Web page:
Private initiatives for international development should organise

Lau Schulpen of CIDIN at the Radboud University in Nijmegen researched the effectiveness of Dutch “private initiatives” working in international development. Last week, his first findings were published, and created a little storm in the Dutch development sector (see e.g. the Dutch Trouw newspaper, copied by most other papers). I’m just returning from a presentation of his results, followed by a debate with Henny Helmich of NCDO, and Robert Wiggers of Wilde Ganzen: two organisations who fund a lot actvities of private initiatives. My take-away: private initiatives need a branch organisation, a kind of union.

Schulpen’s findings

Schulpen did a qualitative research, starting with an address list of 257 private initiatives, narrowing it down to interviews with 35 of them, and visiting 28 field projects in Ghana and Malawi. Of those, he qualified 24 as “brick & mortar” projects (like building, handing out materials, paying for certain things), and 4 as “complex” (like micro credits, educational programmes). Schulpen concluded that many projects do not deliver sustainable results, due to a couple of main reasons:

  1. There often is (too) little attention for capacity building, often taking one of these forms:
    • Working with local individuals rather than organisations, sometimes even harmful
    • Having a mirror organisation of family or friends, with not enough self-reflection or patronising local capacity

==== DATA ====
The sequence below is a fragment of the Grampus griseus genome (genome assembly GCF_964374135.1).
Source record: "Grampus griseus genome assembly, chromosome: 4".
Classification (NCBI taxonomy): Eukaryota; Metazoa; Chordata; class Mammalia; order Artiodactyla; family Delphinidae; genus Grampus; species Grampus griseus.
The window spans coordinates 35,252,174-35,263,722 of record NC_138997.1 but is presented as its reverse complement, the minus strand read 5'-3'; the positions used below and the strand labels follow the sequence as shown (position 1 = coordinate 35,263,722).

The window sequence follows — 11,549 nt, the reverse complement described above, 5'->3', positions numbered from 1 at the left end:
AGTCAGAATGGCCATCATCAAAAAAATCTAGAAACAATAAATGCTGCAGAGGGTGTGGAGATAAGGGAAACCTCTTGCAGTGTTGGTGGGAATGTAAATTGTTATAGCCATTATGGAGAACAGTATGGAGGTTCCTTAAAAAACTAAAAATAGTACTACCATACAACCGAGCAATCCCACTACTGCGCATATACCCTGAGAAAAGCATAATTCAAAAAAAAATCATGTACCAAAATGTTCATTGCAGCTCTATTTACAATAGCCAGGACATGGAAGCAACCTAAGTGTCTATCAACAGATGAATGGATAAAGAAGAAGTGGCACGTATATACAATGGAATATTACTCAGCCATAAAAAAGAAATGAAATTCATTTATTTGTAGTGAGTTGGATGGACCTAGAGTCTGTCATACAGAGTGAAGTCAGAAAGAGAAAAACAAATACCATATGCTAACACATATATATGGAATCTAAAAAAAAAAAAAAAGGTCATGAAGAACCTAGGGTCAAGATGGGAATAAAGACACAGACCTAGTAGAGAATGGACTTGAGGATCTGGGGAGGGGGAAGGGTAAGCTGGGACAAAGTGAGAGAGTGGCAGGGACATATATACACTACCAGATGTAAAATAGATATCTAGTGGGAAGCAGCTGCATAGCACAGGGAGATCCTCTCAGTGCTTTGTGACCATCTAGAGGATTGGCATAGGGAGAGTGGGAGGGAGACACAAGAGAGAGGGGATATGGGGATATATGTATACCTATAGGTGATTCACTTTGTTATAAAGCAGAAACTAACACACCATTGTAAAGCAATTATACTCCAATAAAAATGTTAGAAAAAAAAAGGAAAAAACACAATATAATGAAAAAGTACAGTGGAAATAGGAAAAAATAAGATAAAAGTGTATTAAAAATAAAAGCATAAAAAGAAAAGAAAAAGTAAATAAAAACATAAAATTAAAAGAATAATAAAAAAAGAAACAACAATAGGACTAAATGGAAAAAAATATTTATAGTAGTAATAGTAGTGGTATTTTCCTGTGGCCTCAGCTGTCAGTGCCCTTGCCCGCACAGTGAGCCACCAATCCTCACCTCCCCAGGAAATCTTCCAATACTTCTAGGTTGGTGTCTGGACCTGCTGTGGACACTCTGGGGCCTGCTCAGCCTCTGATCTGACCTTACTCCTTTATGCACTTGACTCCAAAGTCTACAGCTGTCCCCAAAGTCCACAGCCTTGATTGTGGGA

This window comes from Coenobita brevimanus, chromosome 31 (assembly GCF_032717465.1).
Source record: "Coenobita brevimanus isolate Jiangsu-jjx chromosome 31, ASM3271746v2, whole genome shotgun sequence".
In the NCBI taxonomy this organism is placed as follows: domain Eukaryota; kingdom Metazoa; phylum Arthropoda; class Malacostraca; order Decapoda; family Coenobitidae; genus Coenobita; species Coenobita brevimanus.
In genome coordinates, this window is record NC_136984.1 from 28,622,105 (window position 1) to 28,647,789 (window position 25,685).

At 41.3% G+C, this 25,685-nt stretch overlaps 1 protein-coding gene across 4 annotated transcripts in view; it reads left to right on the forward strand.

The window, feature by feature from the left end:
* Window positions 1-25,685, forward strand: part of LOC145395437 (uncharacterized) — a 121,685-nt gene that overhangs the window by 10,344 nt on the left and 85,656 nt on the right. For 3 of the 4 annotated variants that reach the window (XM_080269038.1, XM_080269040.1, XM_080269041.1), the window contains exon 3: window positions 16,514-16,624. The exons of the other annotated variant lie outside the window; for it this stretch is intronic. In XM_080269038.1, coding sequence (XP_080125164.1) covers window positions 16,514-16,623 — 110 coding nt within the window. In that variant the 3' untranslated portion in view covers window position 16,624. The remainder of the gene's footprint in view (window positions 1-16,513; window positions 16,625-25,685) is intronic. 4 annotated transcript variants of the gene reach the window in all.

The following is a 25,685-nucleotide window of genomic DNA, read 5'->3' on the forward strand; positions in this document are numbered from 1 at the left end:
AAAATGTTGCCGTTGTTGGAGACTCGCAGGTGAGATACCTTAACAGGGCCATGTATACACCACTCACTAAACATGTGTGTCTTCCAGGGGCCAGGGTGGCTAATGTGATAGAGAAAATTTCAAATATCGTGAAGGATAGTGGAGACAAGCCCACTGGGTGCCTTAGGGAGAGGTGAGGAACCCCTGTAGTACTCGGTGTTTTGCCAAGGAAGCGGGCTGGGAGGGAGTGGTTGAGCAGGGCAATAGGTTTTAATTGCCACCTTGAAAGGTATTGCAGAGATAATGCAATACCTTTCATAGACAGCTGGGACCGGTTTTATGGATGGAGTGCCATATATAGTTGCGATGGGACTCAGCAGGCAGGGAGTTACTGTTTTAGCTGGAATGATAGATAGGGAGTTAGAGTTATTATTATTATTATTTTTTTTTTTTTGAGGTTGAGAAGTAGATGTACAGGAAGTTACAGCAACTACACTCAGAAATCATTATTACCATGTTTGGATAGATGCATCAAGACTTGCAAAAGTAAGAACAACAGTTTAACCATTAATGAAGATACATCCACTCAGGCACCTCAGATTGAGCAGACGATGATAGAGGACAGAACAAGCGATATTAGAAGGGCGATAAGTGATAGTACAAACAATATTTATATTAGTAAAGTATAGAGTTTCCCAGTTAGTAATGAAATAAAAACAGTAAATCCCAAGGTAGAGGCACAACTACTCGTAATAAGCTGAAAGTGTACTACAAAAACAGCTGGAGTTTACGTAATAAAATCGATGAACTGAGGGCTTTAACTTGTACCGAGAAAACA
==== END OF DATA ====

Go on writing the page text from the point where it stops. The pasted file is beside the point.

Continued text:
• Working with a whole village or community, resulting in unclear responsibilities and relations
    • Working with volunteers and no budget, and not investing money
  2. Many work in splendid isolation, not benefiting from learning opportunities
  3. Almost no monitoring & evaluation, and no full accountability of activities and spending.

The debate

The panellists mainly concluded that the donor organisations who fund private initiatives should align their policies more, have stricter requirements before funding, work together on that, and support more collaboration and learning events for their grantees.
When finally some of the people of private initiatives in the audience got a chance to say something too, their reactions were somewhat to be predicted:

  • Don’t talk about us, talk with us.
  • Stop talking as if we are not professionals.
  • Acknowledge our strengths and work with us.

My takeaways

The funders ask you to comply with requirements before you get training and support as part of a grant. The definition of “private initiative” seemed to narrow down to those who apply for funding with them. Take away the money, and the service of the funder looks bleak. Its value mainly defined by the grant.
The private initiatives would benefit from being organised in a way where their interests are leading:

  • Connect with each other, and learn from each other based on their needs
  • Offer their skills and expertise to the big NGOs, and get proper support when needed

This was exactly the kind of input I was hoping for: tomorrow I’m meeting again with people from many COS centres. They actually work with a lot of these private initiatives to support them in their work. We’ll discuss next steps for the Dutch World Atlas, a platform helping you find such an initiative near you to join (well, if you’re in The Netherlands…), and this fits nicely in distilling a service offer for that platform.


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